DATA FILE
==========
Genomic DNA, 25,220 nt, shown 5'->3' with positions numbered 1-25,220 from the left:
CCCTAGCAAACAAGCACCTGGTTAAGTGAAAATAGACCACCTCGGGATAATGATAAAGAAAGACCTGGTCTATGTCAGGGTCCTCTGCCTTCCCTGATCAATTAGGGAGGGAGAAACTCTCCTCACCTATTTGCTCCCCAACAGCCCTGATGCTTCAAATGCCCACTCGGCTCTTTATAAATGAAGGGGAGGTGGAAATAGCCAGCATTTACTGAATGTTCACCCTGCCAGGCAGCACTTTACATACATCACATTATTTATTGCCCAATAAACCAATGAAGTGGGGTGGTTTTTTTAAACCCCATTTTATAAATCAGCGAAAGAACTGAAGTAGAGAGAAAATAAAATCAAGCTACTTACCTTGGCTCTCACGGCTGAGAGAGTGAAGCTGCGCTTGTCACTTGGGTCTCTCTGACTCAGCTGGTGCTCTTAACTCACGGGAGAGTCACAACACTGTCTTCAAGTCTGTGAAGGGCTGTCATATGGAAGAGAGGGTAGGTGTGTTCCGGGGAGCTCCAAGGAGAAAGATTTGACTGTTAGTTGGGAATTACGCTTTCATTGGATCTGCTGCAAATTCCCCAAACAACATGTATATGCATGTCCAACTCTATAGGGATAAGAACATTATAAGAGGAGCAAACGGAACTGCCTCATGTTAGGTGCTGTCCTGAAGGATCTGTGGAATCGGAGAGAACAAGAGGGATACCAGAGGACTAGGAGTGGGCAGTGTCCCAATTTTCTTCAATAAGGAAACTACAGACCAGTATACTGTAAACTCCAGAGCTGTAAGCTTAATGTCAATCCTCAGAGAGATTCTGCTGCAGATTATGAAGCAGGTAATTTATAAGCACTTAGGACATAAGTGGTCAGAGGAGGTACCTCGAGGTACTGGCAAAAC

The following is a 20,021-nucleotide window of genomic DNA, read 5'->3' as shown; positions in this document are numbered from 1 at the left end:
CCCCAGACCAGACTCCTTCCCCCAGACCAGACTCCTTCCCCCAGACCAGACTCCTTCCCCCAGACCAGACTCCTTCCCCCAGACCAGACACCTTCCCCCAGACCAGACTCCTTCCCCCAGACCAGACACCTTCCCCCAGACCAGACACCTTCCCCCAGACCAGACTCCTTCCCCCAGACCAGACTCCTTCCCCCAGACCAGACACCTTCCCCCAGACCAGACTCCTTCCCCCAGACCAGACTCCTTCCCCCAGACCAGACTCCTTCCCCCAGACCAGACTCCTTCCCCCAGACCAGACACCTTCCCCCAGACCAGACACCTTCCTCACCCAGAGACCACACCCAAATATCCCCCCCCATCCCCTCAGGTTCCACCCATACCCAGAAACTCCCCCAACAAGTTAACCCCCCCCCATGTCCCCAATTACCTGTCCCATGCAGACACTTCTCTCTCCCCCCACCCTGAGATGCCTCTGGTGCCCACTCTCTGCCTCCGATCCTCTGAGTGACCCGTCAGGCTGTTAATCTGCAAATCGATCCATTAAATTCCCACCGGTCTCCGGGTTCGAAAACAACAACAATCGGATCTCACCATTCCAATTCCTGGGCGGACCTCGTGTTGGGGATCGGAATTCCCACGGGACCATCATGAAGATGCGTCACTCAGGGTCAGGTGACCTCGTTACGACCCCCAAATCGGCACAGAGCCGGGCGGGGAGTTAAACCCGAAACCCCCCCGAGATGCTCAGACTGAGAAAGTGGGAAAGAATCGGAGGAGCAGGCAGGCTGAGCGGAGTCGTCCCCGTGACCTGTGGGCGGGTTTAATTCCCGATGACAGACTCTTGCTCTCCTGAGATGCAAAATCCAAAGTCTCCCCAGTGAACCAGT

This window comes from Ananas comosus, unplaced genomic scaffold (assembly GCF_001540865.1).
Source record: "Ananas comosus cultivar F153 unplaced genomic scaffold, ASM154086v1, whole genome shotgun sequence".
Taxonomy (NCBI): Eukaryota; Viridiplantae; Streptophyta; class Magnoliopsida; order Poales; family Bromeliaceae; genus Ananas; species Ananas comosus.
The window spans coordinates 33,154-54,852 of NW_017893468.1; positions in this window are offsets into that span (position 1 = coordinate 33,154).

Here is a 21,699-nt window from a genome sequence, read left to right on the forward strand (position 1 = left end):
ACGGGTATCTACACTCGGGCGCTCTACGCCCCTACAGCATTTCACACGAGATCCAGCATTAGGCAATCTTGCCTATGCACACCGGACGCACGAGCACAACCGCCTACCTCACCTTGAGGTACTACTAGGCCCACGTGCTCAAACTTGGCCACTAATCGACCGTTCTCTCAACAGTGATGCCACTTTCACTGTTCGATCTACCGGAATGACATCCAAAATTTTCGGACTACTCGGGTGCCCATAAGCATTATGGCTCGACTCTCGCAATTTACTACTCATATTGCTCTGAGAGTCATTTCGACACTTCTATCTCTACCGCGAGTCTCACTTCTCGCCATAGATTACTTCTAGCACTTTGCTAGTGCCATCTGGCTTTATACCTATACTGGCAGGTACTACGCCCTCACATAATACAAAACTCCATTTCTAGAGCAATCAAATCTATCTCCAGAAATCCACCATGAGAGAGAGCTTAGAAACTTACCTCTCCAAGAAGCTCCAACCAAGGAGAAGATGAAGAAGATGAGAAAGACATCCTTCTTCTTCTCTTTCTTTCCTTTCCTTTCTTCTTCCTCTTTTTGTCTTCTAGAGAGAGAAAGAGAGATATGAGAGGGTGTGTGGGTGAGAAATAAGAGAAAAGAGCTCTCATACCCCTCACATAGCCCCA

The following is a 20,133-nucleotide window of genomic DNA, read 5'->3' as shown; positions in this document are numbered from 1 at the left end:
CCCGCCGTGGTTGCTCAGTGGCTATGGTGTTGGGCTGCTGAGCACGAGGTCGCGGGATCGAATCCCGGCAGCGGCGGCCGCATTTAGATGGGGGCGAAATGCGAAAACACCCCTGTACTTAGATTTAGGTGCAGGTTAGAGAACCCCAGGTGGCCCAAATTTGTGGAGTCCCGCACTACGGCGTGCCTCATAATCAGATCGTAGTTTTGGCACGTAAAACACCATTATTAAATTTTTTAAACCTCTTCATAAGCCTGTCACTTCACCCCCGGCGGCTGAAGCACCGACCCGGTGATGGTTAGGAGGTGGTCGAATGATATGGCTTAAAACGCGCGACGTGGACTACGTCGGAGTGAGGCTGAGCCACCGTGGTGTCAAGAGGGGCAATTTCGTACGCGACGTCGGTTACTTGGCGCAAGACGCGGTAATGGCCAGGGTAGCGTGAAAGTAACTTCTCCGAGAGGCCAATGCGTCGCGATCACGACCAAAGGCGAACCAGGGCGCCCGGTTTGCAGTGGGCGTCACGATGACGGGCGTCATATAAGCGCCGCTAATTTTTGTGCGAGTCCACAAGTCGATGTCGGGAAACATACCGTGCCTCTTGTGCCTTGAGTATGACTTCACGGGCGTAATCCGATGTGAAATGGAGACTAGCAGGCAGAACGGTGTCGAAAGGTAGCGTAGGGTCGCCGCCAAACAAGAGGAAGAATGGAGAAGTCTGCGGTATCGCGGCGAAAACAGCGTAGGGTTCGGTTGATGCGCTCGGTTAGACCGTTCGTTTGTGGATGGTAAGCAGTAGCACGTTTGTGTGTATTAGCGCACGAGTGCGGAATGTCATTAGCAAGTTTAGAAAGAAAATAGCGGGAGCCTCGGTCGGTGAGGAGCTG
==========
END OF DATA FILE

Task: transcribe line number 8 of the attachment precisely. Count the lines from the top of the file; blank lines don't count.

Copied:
The window spans coordinates 33,154-54,852 of NW_017893468.1; positions in this window are offsets into that span (position 1 = coordinate 33,154).